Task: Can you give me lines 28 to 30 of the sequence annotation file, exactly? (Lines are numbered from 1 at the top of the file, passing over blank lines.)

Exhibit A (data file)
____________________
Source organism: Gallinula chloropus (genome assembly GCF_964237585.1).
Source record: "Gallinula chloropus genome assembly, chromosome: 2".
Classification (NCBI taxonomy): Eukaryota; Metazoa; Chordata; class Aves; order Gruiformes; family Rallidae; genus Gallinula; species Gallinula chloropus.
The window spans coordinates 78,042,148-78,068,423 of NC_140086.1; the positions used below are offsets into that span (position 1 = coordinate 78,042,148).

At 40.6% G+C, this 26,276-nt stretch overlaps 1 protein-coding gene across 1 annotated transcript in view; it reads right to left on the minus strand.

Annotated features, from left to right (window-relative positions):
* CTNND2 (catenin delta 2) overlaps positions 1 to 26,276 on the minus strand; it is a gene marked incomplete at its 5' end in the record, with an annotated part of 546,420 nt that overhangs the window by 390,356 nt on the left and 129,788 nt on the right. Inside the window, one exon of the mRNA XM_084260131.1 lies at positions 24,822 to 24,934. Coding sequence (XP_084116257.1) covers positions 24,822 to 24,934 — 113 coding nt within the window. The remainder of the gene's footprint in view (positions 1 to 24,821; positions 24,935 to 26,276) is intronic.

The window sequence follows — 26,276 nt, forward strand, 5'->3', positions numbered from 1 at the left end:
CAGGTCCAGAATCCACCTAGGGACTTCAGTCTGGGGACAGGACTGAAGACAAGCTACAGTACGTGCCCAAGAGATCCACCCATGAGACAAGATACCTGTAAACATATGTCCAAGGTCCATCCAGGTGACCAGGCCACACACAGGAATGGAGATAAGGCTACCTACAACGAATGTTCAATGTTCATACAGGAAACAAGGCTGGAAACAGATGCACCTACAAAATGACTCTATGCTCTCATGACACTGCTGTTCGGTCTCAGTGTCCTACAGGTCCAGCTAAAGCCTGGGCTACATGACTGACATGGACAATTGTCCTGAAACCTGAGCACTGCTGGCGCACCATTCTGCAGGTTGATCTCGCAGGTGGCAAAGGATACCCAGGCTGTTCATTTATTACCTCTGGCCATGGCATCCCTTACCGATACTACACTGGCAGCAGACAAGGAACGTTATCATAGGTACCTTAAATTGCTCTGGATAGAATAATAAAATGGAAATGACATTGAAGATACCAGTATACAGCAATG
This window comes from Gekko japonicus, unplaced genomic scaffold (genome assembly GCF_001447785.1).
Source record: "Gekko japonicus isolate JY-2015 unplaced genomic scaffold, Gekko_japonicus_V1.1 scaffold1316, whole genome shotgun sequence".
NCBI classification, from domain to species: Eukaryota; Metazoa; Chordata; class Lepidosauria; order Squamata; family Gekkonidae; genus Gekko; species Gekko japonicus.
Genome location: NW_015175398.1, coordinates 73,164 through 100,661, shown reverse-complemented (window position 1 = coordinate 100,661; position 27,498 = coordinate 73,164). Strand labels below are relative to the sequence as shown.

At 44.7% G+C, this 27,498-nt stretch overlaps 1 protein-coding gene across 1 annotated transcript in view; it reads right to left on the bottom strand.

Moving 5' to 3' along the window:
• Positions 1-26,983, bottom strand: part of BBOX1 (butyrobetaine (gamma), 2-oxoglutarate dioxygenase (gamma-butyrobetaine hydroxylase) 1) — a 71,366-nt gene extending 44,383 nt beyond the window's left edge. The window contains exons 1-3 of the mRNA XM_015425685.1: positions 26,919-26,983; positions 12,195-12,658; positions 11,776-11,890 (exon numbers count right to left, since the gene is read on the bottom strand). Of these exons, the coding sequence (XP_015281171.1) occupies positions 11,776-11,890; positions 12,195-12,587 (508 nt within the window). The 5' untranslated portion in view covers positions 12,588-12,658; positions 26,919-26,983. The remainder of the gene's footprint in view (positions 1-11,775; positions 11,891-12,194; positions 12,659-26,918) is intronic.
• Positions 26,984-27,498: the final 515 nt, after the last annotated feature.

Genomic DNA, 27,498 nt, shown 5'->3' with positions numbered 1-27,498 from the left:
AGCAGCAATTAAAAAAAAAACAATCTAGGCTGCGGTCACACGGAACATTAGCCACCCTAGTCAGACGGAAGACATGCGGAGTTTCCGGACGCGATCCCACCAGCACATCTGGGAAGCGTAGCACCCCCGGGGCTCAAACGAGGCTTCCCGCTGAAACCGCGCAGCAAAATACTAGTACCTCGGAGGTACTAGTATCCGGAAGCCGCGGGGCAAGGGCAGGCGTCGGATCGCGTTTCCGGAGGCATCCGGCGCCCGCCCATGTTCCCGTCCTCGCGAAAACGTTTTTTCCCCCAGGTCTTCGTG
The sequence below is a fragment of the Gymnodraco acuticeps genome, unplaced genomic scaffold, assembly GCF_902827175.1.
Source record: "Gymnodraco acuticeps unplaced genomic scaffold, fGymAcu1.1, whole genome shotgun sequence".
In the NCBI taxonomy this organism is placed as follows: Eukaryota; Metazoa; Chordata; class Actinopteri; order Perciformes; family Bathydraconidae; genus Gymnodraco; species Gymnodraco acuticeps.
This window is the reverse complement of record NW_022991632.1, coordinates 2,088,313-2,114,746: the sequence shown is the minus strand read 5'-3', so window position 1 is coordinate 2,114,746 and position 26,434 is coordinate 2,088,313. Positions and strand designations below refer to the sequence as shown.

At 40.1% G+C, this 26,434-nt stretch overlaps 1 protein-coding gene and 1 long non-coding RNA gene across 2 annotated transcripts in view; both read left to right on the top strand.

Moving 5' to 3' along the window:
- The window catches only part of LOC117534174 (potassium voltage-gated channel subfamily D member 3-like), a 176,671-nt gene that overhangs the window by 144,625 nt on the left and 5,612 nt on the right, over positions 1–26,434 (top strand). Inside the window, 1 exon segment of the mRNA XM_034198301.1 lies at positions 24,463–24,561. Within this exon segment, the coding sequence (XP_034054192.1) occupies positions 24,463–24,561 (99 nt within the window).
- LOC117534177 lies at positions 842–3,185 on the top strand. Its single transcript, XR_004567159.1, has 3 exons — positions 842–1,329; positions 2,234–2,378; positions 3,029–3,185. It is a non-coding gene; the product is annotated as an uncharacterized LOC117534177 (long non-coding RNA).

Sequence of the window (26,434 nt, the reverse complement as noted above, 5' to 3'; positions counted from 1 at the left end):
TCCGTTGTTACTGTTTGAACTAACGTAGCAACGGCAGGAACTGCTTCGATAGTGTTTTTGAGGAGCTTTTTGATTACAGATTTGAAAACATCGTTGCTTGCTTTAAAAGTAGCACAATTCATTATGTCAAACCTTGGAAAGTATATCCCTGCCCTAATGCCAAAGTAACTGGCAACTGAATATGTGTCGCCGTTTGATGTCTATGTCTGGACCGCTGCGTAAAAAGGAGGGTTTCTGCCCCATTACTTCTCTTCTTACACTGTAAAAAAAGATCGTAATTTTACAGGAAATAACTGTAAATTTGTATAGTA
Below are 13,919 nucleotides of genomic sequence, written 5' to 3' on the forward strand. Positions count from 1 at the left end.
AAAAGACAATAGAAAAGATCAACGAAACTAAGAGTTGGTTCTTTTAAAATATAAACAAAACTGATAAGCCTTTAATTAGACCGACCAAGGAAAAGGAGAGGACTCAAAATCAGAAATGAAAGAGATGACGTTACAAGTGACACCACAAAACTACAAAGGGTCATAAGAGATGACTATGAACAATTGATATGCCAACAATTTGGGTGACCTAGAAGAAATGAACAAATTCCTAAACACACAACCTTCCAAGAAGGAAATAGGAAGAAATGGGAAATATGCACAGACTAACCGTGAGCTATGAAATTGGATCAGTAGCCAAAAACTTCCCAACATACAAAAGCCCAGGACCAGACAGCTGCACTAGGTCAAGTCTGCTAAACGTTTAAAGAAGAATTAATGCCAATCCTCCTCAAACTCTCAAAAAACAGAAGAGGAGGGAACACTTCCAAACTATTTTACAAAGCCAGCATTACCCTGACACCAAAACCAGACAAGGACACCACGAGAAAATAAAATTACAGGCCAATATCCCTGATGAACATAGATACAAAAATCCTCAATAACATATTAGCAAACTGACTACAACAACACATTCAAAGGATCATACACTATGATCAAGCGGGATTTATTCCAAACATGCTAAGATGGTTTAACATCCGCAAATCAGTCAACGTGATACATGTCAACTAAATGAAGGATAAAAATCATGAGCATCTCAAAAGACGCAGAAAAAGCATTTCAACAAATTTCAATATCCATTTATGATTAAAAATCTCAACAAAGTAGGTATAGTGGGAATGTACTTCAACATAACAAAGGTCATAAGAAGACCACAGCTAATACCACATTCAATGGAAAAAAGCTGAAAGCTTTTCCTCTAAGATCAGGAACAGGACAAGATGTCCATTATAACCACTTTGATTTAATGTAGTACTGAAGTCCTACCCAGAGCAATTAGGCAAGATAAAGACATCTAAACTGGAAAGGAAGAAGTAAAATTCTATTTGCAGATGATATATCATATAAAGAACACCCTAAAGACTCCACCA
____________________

Sequence of the window (26,434 nt, the reverse complement as noted above, 5' to 3'; positions counted from 1 at the left end):
TCCGTTGTTACTGTTTGAACTAACGTAGCAACGGCAGGAACTGCTTCGATAGTGTTTTTGAGGAGCTTTTTGATTACAGATTTGAAAACATCGTTGCTTGCTTTAAAAGTAGCACAATTCATTATGTCAAACCTTGGAAAGTATATCCCTGCCCTAATGCCAAAGTAACTGGCAACTGAATATGTGTCGCCGTTTGATGTCTATGTCTGGACCGCTGCGTAAAAAGGAGGGTTTCTGCCCCATTACTTCTCTTCTTACACTGTAAAAAAAGATCGTAATTTTACAGGAAATAACTGTAAATTTGTATAGTA
Below are 13,919 nucleotides of genomic sequence, written 5' to 3' on the forward strand. Positions count from 1 at the left end.